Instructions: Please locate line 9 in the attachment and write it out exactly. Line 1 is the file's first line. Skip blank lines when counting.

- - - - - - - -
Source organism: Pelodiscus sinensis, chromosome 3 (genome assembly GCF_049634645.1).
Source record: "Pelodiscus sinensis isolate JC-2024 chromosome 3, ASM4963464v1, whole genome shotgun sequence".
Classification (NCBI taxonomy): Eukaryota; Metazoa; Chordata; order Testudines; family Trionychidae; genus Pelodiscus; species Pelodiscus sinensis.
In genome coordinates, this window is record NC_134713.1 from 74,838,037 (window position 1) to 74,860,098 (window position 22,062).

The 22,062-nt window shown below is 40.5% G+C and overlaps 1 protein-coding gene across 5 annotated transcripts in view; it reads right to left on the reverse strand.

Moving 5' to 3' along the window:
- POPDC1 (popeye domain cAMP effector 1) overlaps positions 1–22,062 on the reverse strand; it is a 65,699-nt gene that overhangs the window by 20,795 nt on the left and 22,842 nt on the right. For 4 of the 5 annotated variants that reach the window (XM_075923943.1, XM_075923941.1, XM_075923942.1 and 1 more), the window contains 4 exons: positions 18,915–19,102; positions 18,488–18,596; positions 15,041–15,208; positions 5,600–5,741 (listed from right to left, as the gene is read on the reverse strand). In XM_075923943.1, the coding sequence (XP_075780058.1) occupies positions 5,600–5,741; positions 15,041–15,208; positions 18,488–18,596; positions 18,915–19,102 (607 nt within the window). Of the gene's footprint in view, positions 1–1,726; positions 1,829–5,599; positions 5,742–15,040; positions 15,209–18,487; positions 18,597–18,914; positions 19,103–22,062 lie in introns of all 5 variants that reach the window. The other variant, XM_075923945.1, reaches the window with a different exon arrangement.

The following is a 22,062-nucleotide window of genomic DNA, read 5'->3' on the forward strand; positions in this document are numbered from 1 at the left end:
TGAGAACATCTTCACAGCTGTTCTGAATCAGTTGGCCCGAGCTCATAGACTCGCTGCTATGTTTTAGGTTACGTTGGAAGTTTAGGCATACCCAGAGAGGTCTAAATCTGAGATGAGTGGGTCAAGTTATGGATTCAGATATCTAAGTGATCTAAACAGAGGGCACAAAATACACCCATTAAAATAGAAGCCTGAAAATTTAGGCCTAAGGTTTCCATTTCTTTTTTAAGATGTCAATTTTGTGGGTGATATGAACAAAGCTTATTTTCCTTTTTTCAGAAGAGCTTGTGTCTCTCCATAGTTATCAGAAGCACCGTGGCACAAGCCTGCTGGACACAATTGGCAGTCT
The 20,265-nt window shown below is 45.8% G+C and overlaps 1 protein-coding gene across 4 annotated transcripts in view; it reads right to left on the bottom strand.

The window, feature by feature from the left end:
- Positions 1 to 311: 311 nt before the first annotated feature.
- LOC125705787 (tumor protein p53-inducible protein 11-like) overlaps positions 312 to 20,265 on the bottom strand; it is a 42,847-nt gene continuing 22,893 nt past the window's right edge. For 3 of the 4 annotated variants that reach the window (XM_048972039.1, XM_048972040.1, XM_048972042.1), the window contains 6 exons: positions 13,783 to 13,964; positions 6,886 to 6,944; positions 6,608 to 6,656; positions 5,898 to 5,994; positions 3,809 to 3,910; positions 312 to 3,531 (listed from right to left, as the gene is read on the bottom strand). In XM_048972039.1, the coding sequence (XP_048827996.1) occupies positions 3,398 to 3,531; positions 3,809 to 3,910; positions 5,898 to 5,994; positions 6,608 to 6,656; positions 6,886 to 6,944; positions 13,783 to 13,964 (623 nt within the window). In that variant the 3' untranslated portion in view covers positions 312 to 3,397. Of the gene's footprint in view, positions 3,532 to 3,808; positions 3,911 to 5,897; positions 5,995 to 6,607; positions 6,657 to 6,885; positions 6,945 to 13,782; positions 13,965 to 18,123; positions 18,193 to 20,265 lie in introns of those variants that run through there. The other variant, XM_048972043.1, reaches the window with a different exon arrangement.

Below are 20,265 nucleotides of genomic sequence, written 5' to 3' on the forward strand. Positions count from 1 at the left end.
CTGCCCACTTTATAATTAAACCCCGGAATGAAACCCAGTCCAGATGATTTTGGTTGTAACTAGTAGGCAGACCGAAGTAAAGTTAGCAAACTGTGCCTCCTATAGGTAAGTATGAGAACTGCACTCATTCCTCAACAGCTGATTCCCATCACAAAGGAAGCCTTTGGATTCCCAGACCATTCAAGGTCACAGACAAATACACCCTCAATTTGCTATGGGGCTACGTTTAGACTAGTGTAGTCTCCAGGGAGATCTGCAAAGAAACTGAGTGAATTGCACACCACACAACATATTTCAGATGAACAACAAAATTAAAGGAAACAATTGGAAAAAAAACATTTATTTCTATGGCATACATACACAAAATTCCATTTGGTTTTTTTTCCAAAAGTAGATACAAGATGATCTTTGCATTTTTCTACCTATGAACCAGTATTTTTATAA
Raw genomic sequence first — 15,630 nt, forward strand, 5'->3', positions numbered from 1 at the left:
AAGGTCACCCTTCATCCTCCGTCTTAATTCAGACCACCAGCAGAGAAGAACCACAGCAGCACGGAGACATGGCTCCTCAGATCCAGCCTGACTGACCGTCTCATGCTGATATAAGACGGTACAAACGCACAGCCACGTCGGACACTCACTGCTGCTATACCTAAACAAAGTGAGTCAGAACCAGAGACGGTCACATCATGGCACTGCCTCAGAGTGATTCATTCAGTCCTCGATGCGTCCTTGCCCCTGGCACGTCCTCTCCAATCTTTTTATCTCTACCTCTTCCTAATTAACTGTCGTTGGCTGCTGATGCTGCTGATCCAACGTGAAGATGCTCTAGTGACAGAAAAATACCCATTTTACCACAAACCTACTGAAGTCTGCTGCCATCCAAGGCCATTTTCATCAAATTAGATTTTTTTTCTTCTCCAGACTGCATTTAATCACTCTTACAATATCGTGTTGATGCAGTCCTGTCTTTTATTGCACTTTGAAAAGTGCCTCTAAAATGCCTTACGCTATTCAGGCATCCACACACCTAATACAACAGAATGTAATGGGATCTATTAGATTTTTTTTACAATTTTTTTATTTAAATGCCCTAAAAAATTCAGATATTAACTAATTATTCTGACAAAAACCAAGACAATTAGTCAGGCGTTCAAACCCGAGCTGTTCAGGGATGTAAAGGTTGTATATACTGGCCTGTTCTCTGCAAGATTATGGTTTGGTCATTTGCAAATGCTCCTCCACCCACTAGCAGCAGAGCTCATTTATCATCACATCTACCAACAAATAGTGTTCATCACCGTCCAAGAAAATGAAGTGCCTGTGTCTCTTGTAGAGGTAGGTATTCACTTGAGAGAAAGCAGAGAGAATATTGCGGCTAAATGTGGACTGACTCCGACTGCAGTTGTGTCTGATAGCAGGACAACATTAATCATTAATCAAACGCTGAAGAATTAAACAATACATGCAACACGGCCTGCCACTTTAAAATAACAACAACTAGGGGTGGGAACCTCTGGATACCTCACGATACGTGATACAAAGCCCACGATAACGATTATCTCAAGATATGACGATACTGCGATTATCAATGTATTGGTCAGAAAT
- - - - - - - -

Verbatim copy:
TGAGAACATCTTCACAGCTGTTCTGAATCAGTTGGCCCGAGCTCATAGACTCGCTGCTATGTTTTAGGTTACGTTGGAAGTTTAGGCATACCCAGAGAGGTCTAAATCTGAGATGAGTGGGTCAAGTTATGGATTCAGATATCTAAGTGATCTAAACAGAGGGCACAAAATACACCCATTAAAATAGAAGCCTGAAAATTTAGGCCTAAGGTTTCCATTTCTTTTTTAAGATGTCAATTTTGTGGGTGATATGAACAAAGCTTATTTTCCTTTTTTCAGAAGAGCTTGTGTCTCTCCATAGTTATCAGAAGCACCGTGGCACAAGCCTGCTGGACACAATTGGCAGTCT